Wherever you look, there is talk of the revolution being brought about by Data Science. But is Data Science just a fad, as its critics contend, or is there something at its core that is here to stay with us? Well before the term was coined, particle physicists were driven to Big-Data challenges by the necessity of their large-scale detectors and produced datasets. Now, however, we live in a world where not just the amount, but also the diversity and complexity of digital information continues to grow exponentially. Materials simulations and astronomy images are pushing the boundaries of exploration. Social networks enable the exchange of information between people; medical devices, GPS devices and bar code scanners allow the exchange of information between machines.
Importantly, “bigger is not just better, it is different:” This is what researchers and entrepreneurs across the academic, government, and private sectors realize as the Data Science revolution continues to unfold and affect our scientific inquiry process. Figuring out how to efficiently, effectively, and reliably extract new knowledge from big and/or complex datasets presents us with new algorithmic and practical challenges, but also enables us to ask new questions.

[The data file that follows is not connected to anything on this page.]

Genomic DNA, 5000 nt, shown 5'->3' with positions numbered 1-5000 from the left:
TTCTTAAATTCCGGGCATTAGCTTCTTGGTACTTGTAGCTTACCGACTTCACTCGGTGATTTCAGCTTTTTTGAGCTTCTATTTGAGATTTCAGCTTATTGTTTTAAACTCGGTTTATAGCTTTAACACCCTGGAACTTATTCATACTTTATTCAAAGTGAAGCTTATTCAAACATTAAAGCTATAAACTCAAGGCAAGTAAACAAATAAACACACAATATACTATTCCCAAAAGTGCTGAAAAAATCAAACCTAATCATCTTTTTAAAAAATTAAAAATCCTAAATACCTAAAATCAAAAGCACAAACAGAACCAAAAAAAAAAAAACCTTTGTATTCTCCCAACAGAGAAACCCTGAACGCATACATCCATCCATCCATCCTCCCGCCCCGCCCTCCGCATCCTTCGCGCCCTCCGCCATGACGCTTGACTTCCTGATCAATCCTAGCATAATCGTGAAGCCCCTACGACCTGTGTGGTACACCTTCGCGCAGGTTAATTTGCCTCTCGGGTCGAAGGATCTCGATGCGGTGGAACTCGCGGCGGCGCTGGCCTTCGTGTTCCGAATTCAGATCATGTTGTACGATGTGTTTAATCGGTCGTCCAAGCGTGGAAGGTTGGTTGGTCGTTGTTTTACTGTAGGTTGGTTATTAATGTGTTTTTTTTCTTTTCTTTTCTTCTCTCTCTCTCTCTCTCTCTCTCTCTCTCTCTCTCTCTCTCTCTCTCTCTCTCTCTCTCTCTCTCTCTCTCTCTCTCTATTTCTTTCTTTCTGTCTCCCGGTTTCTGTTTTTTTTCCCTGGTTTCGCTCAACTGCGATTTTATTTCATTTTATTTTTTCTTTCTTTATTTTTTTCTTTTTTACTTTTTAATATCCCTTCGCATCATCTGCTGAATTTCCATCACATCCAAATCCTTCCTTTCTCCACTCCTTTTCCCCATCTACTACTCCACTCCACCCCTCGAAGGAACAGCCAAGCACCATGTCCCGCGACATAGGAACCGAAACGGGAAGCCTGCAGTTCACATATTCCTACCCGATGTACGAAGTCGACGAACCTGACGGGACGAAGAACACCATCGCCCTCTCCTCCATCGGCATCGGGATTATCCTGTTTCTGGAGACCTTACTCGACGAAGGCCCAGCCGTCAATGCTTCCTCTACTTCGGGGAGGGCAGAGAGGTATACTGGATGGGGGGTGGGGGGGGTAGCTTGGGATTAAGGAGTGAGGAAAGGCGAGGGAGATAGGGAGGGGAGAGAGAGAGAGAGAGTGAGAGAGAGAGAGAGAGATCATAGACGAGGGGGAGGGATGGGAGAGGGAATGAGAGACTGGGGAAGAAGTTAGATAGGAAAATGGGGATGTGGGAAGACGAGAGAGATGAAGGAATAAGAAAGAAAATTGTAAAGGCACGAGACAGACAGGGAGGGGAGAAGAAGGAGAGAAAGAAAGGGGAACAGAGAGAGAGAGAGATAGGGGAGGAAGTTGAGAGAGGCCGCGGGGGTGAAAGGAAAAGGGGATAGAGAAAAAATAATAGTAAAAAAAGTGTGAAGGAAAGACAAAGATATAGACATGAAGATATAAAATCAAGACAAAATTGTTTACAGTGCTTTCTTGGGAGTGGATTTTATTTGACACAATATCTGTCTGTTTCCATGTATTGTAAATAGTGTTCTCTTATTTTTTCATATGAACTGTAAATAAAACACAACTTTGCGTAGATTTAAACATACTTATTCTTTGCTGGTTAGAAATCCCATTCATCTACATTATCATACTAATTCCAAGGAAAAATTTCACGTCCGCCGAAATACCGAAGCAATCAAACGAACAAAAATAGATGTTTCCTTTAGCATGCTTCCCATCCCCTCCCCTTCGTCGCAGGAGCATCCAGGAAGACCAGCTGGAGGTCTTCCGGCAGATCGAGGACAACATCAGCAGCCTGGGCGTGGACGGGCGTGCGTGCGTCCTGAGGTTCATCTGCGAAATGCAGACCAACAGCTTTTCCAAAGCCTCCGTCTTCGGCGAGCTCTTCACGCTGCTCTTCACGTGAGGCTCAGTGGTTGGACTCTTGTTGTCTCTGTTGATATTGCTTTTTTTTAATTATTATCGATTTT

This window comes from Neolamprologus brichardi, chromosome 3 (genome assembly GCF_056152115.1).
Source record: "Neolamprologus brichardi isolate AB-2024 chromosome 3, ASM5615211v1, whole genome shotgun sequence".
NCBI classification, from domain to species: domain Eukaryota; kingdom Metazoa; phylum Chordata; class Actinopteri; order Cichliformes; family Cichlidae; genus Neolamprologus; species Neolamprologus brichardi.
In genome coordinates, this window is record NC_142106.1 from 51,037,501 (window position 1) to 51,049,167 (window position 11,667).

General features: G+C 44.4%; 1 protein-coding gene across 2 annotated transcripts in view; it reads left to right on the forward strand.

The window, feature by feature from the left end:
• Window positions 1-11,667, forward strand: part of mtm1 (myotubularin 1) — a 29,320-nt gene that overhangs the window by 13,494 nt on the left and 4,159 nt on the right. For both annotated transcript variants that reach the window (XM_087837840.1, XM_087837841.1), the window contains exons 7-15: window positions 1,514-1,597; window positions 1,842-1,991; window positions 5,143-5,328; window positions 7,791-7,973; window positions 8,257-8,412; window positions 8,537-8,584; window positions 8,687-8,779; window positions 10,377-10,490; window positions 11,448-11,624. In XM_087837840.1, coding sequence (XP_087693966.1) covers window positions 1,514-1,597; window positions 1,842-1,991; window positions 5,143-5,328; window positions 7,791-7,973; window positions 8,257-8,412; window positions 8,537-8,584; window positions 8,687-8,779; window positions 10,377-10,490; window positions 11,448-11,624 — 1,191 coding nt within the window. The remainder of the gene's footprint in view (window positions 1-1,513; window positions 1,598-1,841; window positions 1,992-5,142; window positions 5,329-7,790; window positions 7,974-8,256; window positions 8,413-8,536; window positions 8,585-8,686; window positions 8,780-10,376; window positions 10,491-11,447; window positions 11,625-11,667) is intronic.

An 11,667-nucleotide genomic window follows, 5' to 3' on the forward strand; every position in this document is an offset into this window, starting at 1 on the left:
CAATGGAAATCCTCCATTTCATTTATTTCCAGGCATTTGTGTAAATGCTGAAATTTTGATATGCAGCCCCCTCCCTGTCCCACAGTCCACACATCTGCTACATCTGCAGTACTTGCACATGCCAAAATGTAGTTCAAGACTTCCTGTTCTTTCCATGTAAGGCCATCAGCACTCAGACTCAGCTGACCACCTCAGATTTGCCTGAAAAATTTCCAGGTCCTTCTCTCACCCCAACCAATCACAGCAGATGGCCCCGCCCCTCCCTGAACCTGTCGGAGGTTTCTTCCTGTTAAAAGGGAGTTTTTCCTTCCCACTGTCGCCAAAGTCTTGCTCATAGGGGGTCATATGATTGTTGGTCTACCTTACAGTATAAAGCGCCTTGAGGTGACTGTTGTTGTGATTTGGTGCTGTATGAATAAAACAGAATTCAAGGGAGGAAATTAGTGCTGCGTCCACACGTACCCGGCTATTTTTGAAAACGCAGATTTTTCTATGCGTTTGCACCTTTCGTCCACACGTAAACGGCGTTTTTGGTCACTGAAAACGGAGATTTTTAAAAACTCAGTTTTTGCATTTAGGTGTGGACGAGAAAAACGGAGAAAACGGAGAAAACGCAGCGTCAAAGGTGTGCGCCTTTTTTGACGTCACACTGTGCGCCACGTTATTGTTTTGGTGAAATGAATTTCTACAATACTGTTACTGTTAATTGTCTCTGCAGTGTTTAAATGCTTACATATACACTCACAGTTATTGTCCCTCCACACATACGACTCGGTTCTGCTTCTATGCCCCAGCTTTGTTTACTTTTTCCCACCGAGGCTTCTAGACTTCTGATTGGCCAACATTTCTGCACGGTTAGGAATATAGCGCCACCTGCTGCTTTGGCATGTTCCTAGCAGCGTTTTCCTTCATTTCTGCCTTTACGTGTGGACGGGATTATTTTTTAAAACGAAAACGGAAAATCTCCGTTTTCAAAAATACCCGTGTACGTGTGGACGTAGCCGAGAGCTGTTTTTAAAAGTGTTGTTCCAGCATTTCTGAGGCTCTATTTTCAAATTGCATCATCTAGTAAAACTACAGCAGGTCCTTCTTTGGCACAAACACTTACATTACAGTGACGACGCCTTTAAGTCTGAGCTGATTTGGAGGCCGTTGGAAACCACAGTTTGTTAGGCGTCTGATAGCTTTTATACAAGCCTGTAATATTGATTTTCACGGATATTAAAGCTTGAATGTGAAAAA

At Northwestern, we address Data Science from a different perspective. We contend that Data Science is not about the absolute size of the data but about a change in scale. Indeed, we believe that all knowledge creation fields are being transformed by the relative increase in scale of the data available to scholars: electronic health records now store millions of charts on millions of patients; astronomy will be revolutionized by a 3.2 billion-pixel camera collecting the equivalent of the whole Netflix movie database every three months for ten years; the Google Books project has made millions of books available in digital form to researchers. All these data, typically, tens to hundreds of times larger than what was recently available within disciplines, bring about many opportunities for discovery, but also pose enormous challenges to the uninitiated and even to experts.